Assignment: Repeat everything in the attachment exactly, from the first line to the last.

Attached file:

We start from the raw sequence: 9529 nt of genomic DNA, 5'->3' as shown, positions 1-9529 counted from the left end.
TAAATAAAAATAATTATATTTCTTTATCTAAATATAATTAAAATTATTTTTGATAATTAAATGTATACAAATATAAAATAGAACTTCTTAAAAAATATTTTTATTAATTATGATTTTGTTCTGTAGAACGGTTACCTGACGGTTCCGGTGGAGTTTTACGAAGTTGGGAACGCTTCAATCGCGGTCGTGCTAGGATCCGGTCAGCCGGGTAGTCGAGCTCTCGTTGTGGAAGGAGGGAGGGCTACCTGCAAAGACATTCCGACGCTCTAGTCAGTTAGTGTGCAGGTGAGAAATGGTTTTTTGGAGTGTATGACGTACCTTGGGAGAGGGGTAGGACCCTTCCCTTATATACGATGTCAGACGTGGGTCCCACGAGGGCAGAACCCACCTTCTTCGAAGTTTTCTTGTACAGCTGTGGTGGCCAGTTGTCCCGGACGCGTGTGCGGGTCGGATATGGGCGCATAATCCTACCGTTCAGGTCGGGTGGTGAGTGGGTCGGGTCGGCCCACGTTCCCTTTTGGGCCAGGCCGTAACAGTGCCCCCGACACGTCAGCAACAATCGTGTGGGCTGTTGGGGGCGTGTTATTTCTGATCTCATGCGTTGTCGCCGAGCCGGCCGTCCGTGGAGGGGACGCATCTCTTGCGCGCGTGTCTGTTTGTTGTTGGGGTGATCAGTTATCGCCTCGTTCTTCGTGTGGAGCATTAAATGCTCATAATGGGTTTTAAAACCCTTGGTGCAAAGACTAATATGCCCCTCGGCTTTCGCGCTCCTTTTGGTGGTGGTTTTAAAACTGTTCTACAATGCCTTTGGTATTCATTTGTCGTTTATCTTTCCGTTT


We start from the raw sequence: 9529 nt of genomic DNA, 5'->3' as shown, positions 1-9529 counted from the left end.
TAAATAAAAATAATTATATTTCTTTATCTAAATATAATTAAAATTATTTTTGATAATTAAATGTATACAAATATAAAATAGAACTTCTTAAAAAATATTTTTATTAATTATGATTTTGTTCTGTAGAACGGTTACCTGACGGTTCCGGTGGAGTTTTACGAAGTTGGGAACGCTTCAATCGCGGTCGTGCTAGGATCCGGTCAGCCGGGTAGTCGAGCTCTCGTTGTGGAAGGAGGGAGGGCTACCTGCAAAGACATTCCGACGCTCTAGTCAGTTAGTGTGCAGGTGAGAAATGGTTTTTTGGAGTGTATGACGTACCTTGGGAGAGGGGTAGGACCCTTCCCTTATATACGATGTCAGACGTGGGTCCCACGAGGGCAGAACCCACCTTCTTCGAAGTTTTCTTGTACAGCTGTGGTGGCCAGTTGTCCCGGACGCGTGTGCGGGTCGGATATGGGCGCATAATCCTACCGTTCAGGTCGGGTGGTGAGTGGGTCGGGTCGGCCCACGTTCCCTTTTGGGCCAGGCCGTAACAGTGCCCCCGACACGTCAGCAACAATCGTGTGGGCTGTTGGGGGCGTGTTATTTCTGATCTCATGCGTTGTCGCCGAGCCGGCCGTCCGTGGAGGGGACGCATCTCTTGCGCGCGTGTCTGTTTGTTGTTGGGGTGATCAGTTATCGCCTCGTTCTTCGTGTGGAGCATTAAATGCTCATAATGGGTTTTAAAACCCTTGGTGCAAAGACTAATATGCCCCTCGGCTTTCGCGCTCCTTTTGGTGGTGGTTTTAAAACTGTTCTACAATGCCTTTGGTATTCATTTGTCGTTTATCTTTCCGTTT